Martha Irvine, Associated Press
The Pew Internet & American Life Project released new survey results last week that revealed significant upward trends across multiple aspects of when and how teens utilize smartphones.
The survey — conducted in concert with Harvard’s Berkman Center for Internet & Society — concluded that “smartphone adoption among teens has increased substantially and mobile access to the Internet is pervasive. One in four teens are ‘cell-mostly’ Internet users, who say they mostly go online using their phone.”
Other major findings from the Pew survey include:
78 percent of teens now have a cell phone, and almost half (47 percent) of them own smartphones. That translates into 37 percent of all teens who have smartphones, up from just 23 percent in 2011.
23 percent of teens have a tablet computer, a level comparable to the general adult population.
95 percent of teens use the Internet.
Below is a sampling of the “lead paragraphs” that various news outlets and tech websites employed in framing their online coverage of the new Pew survey:
Associated Press: Keep computers in a common area so you can monitor what your kids are doing. It's a longstanding directive for online safety — but one that's quickly becoming moot as more young people have mobile devices, often with Internet access.
Education Week: The use of smartphones has jumped among teenagers over the past year, according to a newly released national survey, which also shows that one in four of youths in that age group access the Internet mostly through their cellphones. The results offer one of the clearest indications to date of the extent to which many teenagers have abandoned desktop computers in favor of mobile devices.
NBC News: Using the computer for Internet access is so 2004, at least for many teens: One in four now skip laptops and desktop computers for their phones, preferring to be ‘cell-mostly’ Internet users. And among the teens lucky enough to own a smartphone, half use that device as their primary means of accessing the Internet.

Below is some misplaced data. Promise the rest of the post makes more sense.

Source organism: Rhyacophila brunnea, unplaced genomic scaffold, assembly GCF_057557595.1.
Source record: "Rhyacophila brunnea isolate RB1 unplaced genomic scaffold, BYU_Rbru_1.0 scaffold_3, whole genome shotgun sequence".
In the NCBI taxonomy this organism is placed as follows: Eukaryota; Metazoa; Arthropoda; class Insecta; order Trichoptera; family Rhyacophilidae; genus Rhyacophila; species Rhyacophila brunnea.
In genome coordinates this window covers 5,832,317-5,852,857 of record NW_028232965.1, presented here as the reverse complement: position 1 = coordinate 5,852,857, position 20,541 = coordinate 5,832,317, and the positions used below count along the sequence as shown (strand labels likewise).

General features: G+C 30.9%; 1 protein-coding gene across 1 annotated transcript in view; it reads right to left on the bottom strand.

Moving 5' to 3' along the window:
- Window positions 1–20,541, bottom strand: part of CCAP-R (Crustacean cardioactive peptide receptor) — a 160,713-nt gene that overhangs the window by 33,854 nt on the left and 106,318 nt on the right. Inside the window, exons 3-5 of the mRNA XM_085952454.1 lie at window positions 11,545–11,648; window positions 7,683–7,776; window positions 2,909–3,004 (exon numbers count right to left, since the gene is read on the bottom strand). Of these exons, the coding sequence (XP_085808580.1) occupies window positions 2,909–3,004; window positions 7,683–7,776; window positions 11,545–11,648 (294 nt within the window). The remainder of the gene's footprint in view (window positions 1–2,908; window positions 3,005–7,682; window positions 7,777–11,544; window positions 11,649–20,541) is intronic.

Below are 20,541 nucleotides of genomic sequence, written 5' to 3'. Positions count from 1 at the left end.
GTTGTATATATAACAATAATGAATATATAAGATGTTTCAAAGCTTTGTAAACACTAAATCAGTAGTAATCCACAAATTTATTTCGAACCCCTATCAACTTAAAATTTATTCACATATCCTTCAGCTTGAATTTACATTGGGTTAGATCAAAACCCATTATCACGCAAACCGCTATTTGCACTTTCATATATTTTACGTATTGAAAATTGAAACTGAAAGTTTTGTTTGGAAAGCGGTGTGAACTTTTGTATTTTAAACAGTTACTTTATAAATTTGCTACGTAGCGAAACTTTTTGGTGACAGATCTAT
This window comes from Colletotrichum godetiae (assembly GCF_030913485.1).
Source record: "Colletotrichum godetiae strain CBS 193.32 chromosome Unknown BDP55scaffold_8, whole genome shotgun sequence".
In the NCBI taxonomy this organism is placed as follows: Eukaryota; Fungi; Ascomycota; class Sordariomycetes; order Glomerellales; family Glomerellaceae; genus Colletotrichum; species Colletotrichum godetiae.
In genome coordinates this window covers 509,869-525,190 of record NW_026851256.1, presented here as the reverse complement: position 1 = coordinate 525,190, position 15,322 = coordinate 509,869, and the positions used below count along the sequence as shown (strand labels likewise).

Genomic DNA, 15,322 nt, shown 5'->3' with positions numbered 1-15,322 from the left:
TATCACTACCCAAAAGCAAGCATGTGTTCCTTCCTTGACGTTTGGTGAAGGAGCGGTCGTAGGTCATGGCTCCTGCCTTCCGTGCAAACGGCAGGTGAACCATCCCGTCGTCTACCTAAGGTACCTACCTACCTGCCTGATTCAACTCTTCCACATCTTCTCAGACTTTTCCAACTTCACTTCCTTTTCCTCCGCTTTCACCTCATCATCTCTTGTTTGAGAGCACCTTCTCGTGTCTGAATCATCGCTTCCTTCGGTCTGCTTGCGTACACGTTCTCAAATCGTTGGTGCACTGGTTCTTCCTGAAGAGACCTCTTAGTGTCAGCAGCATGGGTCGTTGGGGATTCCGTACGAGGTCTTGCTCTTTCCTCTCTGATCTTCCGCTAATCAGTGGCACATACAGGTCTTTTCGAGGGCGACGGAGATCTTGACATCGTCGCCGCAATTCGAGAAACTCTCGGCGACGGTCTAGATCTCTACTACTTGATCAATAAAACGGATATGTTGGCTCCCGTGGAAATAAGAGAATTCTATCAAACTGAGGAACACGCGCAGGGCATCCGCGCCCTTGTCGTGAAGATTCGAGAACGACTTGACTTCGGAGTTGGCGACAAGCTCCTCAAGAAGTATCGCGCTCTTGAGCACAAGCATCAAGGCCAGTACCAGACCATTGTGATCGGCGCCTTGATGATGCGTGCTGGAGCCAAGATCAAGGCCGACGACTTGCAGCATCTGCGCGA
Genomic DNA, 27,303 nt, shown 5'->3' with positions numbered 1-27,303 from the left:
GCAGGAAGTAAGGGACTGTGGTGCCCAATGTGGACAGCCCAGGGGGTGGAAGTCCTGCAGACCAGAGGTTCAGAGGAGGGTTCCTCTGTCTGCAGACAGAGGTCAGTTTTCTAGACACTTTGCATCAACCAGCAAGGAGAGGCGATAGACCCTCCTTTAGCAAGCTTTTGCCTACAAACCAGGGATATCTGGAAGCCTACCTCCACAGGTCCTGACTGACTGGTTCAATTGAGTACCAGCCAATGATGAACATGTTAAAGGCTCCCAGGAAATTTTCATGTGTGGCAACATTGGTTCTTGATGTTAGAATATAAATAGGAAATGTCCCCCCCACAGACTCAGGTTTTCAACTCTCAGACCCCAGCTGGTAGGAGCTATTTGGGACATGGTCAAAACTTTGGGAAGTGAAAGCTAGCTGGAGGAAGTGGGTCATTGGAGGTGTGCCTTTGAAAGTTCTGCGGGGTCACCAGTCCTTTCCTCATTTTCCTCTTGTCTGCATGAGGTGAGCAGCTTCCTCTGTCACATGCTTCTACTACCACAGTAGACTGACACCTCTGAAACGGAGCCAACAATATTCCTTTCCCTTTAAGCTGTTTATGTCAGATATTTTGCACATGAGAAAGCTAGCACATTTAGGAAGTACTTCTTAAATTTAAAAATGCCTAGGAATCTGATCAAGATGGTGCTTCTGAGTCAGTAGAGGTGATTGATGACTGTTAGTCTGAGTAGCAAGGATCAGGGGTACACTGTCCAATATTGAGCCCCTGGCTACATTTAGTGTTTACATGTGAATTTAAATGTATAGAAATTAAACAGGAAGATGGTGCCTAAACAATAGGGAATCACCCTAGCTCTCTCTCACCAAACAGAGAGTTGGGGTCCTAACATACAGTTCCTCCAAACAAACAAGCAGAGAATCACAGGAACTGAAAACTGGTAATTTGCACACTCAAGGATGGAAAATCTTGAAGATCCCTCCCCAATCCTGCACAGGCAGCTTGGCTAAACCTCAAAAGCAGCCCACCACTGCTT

Reuters: About 37 percent of Americans ages 12 to 17 tap the Internet using a smartphone, up sharply in just a year, according to a 2012 Pew survey released on Wednesday. Twenty-three percent of teens mainly go online using their phones and not a desktop or laptop computer, versus 15 percent of adults.
CNET: The old stereotype that teens love using telephones still holds true even in the digital age. Now, though, instead of landlines, almost all teenagers use cell phones. And, according to a new Pew Research Center report released today, more and more U.S. adolescents own smartphones.
Mashable: It's a sight that's all too common, now: teenagers never looking up, glued to their cellphones every hour of the day. Text messages may seem like the major culprit for this behavior, but a new report shows that one in four teens use cell phones as their device of choice when browsing the web.
Jamshid Ghazi Askar is a graduate of BYU's J. Reuben Clark Law School and member of the Utah State Bar. Contact him at email@example.com or 801-236-6051.
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